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She said that “her boys were so good.”  She left her first husband when he threw her down the stairs

She said that “her boys were so good.” She left her first husband when he threw her down the stairs

Peggy Guggenheim was born on August 26, 1898 in New York. She was an American collector and propagator of 20th century art. Until the end of her life, she did not allow herself to be photographed in profile because she did not like her nose. What was her life like when there were plenty of men?

Peggy quickly discovered that she was passionate about the art world. She went to Paris, where she started dating the handsome, intelligent, sophisticated and athletic Laurence Vail. This was her type of man. – All my boys were willing to marry me, but they were so decent about it – in his autobiography. After a few days of meeting, she accepted the ring.

Peggy Guggenheim gave birth to two children. This did not end my husband’s tantrums

Laurence abused alcohol and became unpredictable. In 1923, their son was born, and two years later their daughter. The man’s fits of fury became more and more frequent, but Peggy did not leave him, explaining that it was for the sake of the children. She didn’t really want to be alone. She met John Holmes in 1928. She became involved with him after her husband pushed her down the stairs, walked over her and then set her sweater on fire. That’s when she left him, even though John was drinking too. After 5 years of living together, he died during a simple operation. All because of the mixture of anesthesia and alcohol.

Peggy Guggenheim fell in love often. Also in busy men

After her beloved’s death, Peggy got involved with his boyfriend, who was a communist. Her friend told her to start a gallery, especially since she had been supporting artists for a long time. In the meantime, she met the playwright Samuel Beckett, with whom she began an affair, and later the painter Yves Tanguy. She didn’t mind that he had a wife. In London, he opens the Guggenheim Jeune gallery, which quickly gained recognition and attracted outstanding figures from the art world. During the war, she bought the works of artists for little money, including: from Pablo Picasso, Salvador Dali and Max Ernst. When she moved to a house by a lake in the Alps, she began an affair with her hairdresser and Max Ernst, with whom she fell in love without reciprocity. She returned to America with her family because she did not feel safe as a Jew.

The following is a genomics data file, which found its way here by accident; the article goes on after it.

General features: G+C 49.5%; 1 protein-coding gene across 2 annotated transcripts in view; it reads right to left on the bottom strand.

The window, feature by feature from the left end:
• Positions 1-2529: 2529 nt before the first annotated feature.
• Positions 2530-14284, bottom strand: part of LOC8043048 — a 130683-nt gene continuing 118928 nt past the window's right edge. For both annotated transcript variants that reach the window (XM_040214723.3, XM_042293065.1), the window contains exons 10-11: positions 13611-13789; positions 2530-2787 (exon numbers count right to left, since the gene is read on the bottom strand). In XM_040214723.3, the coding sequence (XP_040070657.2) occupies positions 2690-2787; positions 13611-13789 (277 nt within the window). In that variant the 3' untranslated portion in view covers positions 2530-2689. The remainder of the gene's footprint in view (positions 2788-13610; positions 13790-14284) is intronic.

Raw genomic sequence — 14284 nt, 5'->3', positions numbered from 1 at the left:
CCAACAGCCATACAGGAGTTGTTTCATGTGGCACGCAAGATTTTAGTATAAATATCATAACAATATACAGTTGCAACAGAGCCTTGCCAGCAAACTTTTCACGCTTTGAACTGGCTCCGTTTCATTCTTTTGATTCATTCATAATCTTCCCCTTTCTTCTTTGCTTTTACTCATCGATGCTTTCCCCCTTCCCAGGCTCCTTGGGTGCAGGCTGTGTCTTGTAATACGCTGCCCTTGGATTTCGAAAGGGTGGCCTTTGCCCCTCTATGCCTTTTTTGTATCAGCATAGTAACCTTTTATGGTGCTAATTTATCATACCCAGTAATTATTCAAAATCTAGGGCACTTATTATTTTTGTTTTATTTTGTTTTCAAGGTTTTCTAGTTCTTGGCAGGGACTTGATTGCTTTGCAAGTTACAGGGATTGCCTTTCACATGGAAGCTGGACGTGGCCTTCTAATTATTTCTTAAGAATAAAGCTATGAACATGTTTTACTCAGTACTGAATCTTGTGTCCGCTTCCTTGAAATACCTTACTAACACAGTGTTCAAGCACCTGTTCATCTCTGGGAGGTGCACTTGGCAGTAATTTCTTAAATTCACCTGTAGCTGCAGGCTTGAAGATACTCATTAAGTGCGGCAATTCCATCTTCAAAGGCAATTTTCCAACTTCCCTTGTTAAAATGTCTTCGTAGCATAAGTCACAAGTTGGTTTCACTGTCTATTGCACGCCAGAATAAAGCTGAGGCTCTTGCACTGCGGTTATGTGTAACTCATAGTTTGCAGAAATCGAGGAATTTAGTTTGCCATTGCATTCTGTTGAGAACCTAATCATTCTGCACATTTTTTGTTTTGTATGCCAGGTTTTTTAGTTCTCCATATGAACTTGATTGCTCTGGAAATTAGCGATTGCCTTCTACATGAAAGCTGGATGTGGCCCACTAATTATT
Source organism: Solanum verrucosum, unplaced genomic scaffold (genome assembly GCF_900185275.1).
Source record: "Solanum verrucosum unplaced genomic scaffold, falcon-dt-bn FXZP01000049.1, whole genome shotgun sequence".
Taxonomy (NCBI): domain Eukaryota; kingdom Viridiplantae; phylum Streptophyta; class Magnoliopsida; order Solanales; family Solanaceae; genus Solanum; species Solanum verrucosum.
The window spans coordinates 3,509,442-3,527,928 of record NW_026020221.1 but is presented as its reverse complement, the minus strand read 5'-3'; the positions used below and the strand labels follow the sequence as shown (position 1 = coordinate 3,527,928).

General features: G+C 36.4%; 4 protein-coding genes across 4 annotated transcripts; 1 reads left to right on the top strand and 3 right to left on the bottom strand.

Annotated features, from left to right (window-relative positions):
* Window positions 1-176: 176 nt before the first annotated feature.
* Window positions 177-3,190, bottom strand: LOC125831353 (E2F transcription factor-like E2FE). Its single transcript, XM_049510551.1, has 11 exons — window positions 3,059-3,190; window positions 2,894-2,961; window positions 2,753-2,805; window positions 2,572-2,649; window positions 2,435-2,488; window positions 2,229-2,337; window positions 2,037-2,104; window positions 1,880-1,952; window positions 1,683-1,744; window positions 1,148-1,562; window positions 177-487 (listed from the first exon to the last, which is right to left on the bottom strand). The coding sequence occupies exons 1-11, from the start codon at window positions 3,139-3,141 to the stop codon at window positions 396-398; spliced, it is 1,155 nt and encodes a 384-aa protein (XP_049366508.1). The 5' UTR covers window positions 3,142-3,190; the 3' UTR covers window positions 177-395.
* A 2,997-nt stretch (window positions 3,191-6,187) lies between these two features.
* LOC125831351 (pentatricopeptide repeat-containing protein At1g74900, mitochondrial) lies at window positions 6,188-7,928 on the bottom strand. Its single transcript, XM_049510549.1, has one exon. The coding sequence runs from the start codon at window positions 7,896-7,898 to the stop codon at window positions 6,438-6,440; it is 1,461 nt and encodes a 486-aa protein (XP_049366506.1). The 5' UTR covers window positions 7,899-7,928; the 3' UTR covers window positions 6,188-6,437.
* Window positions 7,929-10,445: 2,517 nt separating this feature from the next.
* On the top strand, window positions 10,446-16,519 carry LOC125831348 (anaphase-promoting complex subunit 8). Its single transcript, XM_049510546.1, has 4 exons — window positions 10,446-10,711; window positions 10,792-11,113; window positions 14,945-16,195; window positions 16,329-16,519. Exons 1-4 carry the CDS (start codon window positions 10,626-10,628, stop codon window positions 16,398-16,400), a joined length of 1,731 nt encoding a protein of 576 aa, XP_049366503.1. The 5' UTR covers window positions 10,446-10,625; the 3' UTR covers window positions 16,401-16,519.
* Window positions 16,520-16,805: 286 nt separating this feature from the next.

She opened her palace to visitors. Her favorite children were paintings

In the United States, she married Ernst, but their relationship was fictitious, so they separated after a year. She did better with the gallery, where the 1942 exhibition turned out to be a great success. Her friends set her up with Jackson Pollock, for whom she funded an annual scholarship. After the war, she returned to Europe, where she settled in a Venetian palace. In 1951, she made it and her collection available to visitors. Today it is one of the most important European art galleries of the 20th century. Peggy’s last lover was a car mechanic who was 23 years her junior and crashed in one of the vehicles she gave her. Peggy stayed in her mansion with the dogs and the paintings that were her beloved children. In 1967, her daughter committed suicide, which changed her forever and made her lose her energy. She died on December 23, 1979 of a stroke.

If you are experiencing difficulties and are thinking about taking your own life or want to help someone at risk of suicide, remember that you can use the free help numbers:

  • Support Center for adults in mental crisis: 800-70-2222
  • Helpline for Children and Youth: 116 111
  • Emotional support phone number for adults: 116 123

Below you will find more information on how to help yourself or others, as well as contacts to organizations helping people in crisis and their loved ones. If there is a life-threatening situation due to suicidal thoughts or a suicide attempt, for immediate crisis intervention, call the police at 112 or go to the emergency room of your local psychiatric hospital.

Are you experiencing domestic violence? Are you looking for help? You can, for example, contact the National Emergency Service for Victims of Domestic Violence “Blue Line”. The free hotline is open 24/7 800 12 00 02. More information can be found on the website.

If there is a life-threatening situation, call the emergency number 112.

Source: Gazeta

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